Every time Justine sees Otto’s photo in the paper or his face on TV, she goes on about how wonderful and moral and righteous and brave he is. Her bizarre over-confidence and infatuation with him happened so often that it was painfully obvious that his integrity was going to eventually come into question. It seemed like sloppy storytelling, and I’m trying to figure out how those bits got past editing.

Never have I heard a man’s dick describe as cucumbery or fat. Although I did like the fact that condoms were included without detracting from the smut. I was also surprised to find out that Otto was supposed to be hot. Especially after reading about his opera attire.

For all my complaining, I actually did enjoy this book quite a bit!


message 27: by Miya (new)

Miya (nursethalia) Can we talk about all the touching, please?

Did anyone else really enjoy the descriptions of all the sensation play in this book? I feel like the foreplay parts were very accurate/believable for the type of stuff we read here.

*hides*


message 28: by Kayla (new)

Kayla Turner (plainkayla) | 78 comments I enjoyed several of the descriptions except when she referred to Simon's term "spelunking". I find that a thoroughly un-erotic word and it kind of took me out of the moment a bit.
I appreciated her second time with Otto, when she described him rolling on a condom and then entering her. It was the first instance in a book I've read where they actually describe the action- not just hint at it or let the reader assume one was used. That to me, felt incredibly realistic.
Her definitions of his and Packard's body left the reader able to imagine an average man- not some god like figure which made it hotter to me. They were truly attainable.


message 29: by Sam (new)

Sam | 61 comments Early on in the book something felt off to me and I finally realized it was because it's in present tense. I'm just so used to books being in past tense that it's jarring when it's not. What did everyone else think of the tense? I thought it fit well with her medical panic attacks and euphoric hours, because her thought processes were all very in the moment. If it was in past tense some of that "in the moment" quality would be lost. Also, is vein star syndrome a real thing?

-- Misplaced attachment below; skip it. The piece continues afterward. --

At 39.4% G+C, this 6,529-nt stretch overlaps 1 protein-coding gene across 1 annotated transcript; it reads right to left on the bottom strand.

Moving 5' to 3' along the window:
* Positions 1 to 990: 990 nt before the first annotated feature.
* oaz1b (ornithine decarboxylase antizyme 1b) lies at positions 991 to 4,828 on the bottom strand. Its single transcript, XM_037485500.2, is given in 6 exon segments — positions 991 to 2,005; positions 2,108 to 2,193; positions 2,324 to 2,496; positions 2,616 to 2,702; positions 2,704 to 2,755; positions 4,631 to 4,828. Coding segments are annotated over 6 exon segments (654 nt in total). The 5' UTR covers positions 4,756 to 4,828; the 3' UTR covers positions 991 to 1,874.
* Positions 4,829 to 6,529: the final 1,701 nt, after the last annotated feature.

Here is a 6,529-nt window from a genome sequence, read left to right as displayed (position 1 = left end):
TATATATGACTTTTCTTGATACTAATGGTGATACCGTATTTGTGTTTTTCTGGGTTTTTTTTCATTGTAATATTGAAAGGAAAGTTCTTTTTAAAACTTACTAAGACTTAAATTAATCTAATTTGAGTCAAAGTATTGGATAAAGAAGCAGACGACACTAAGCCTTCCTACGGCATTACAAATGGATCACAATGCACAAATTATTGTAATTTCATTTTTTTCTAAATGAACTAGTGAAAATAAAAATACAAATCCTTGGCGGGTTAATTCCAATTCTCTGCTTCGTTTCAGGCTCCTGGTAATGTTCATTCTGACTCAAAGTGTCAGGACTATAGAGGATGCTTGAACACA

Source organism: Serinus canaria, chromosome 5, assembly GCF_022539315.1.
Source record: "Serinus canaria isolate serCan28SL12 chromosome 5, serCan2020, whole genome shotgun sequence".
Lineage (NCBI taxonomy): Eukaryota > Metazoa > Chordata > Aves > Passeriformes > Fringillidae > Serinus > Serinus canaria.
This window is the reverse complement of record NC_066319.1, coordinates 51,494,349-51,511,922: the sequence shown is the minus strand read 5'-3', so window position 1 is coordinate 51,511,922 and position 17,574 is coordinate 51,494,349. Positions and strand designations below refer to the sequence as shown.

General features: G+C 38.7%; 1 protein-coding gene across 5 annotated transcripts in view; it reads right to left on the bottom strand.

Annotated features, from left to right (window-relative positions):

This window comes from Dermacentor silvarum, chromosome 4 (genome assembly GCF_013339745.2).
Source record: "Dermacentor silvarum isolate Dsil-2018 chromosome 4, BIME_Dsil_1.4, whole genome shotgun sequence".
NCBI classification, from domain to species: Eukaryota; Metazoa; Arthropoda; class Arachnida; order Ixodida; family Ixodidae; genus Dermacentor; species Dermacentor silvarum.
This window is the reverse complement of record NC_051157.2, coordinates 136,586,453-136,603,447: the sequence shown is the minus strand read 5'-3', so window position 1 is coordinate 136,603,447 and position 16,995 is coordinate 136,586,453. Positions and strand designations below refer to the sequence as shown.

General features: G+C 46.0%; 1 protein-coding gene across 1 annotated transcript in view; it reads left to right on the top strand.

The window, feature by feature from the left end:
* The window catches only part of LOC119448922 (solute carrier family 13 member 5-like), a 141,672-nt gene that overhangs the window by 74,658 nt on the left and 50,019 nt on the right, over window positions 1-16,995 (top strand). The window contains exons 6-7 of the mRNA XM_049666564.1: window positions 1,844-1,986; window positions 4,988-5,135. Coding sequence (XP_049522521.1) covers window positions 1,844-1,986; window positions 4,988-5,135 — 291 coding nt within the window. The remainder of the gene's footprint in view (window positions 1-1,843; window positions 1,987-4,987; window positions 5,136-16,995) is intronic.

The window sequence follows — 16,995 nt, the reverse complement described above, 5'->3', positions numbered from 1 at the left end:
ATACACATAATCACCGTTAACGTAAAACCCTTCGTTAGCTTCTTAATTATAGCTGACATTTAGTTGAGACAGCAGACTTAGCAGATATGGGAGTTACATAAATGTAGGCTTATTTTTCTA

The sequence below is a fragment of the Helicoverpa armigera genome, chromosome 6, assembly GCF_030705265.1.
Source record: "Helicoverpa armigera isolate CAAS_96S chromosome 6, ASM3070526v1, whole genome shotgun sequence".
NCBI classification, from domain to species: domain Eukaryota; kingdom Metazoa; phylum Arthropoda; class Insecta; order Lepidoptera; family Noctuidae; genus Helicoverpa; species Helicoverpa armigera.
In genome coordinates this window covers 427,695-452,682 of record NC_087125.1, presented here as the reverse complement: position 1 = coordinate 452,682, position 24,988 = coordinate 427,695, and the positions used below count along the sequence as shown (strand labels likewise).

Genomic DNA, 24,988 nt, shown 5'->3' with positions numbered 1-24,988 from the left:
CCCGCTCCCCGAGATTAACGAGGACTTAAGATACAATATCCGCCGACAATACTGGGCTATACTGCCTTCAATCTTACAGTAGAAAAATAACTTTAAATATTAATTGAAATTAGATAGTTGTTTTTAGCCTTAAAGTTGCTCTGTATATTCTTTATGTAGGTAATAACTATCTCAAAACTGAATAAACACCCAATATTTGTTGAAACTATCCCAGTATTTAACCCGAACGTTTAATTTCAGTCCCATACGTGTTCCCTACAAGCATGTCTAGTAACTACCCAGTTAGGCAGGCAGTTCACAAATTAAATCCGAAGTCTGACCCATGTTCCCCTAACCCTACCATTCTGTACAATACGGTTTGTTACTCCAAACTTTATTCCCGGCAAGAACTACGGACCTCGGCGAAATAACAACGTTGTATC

I liked the book, particularly the powers. I'm conflicted about the love triangle. I definitely had Otto pinned at having a secret identity, but early on I thought it was as the Brick Slinger and then I switched to Henji after learning about him. I kept picturing him as older than I think he was supposed to be. How old is he? The beret was weird, too. I really liked the flip the book made when Justine was over at his house between who was the villain. It was a genuine "Oh, crap. Everything she knows might be wrong" moment. I still don't completely trust Otto and don't particularly like him as a romantic lead.
I have mixed feelings about Packard. He's more attractive, but the way he keeps tricking Justine is super messed up. I don't really understand what he sees in her. Did he just pick her to join the group because she thinks she has vein star syndrome? What he says makes it sound like he has genuine feelings for her, but his actions make it seem like she's just a pawn in his scheme to get to Otto. Do he ever really say what he likes about her other than that she's a hypochondriac? Was anyone else confused by that first kiss scene? From what it said I got the impression they had sex, but later it was always described as just a kiss. I had to go back and look at the quotes: "I fall deeper into the thrilling hardness of his erection between my legs. I slide up on him, and then down, and the feel of him magically penetrates to the deepest places inside me."
Has anyone read the next two books? Are they good? Maybe another thread would be better for that. I think I'll read them, but not immediately. I went ahead and read some spoilers on them on Goodreads, because the love triangle went a different direction than I thought it would.


message 30: by Jenn (new)

Jenn | 26 comments I also thought that Otto wasn't necessarily good looking, I pictured him as a little old for Justine. But I thought that the sexy-time description when she was spelunking him was HOT!

But I do not get the love triangle at all I loathe Parker. He seems domineering and a tad abusive. Not to mention you can't trust him as far as you could throw him. At the first kiss I liked that it was a force they could not fight. Then we find out he's tricked her to serve his own ends and I lost all interest in him entirely.

All in all I really enjoyed this book. Although I am still laughing at the Alka Seltzer comment; I didn't really think about it at the time but now it's all I can think of.


message 31: by Tiffany (new)

Tiffany Katie wrote: "...And I'm realizing I read the wrong Mind Games! Okay...back to finding the book ;)"

That is soooo hilarious!


message 32: by Tiffany (new)

Tiffany Miya wrote: "...I didn’t expect to like Justine very much, especially since she’s described as being “medium pretty”, but every guy she meets finds her gorgeous and..."

But I think medium-pretty girls who have good personalities and are both independent and compliant are attractive to men--more so than extra-extra pretty girls.


message 33: by Julie (new)

Julie England (tehluhlah) | 13 comments Sam wrote: "Early on in the book something felt off to me and I finally realized it was because it's in present tense. I'm just so used to books being in past tense that it's jarring when it's not. "